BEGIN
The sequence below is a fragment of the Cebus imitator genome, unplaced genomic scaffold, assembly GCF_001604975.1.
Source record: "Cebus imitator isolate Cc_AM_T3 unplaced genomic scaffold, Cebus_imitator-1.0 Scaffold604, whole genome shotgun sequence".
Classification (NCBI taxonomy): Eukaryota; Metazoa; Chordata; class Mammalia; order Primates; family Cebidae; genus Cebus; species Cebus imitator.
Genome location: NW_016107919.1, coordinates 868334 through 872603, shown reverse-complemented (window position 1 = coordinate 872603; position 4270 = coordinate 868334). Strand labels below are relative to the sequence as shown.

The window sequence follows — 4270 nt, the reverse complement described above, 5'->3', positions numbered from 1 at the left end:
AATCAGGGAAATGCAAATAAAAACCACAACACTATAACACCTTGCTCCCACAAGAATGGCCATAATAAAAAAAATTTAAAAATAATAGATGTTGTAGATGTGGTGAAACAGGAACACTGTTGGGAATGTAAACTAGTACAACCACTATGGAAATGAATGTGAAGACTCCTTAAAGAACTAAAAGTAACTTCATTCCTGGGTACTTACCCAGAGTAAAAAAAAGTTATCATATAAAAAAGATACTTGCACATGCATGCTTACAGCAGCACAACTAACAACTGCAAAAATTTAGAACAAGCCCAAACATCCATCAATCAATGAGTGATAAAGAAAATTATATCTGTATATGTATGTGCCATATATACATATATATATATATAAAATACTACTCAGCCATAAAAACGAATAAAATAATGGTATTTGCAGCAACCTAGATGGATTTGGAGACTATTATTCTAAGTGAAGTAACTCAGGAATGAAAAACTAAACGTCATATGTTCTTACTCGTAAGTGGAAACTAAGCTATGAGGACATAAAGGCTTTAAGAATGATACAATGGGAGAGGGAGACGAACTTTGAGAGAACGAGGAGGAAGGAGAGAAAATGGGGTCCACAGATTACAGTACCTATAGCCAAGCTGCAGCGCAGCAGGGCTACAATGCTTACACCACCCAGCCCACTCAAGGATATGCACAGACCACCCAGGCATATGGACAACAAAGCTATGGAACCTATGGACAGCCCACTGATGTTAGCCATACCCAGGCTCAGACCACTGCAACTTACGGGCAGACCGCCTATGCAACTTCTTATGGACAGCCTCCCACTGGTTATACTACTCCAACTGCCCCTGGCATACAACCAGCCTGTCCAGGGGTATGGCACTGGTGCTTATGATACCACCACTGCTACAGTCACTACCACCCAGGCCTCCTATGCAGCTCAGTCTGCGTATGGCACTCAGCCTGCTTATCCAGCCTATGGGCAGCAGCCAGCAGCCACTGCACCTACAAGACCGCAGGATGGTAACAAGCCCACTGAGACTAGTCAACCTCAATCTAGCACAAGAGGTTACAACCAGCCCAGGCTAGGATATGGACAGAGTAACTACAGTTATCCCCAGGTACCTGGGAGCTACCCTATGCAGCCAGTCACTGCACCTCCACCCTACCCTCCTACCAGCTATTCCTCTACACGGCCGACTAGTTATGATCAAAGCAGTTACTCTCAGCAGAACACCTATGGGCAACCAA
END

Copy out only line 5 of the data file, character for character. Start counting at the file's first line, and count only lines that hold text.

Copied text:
The window sequence follows — 4270 nt, the reverse complement described above, 5'->3', positions numbered from 1 at the left end: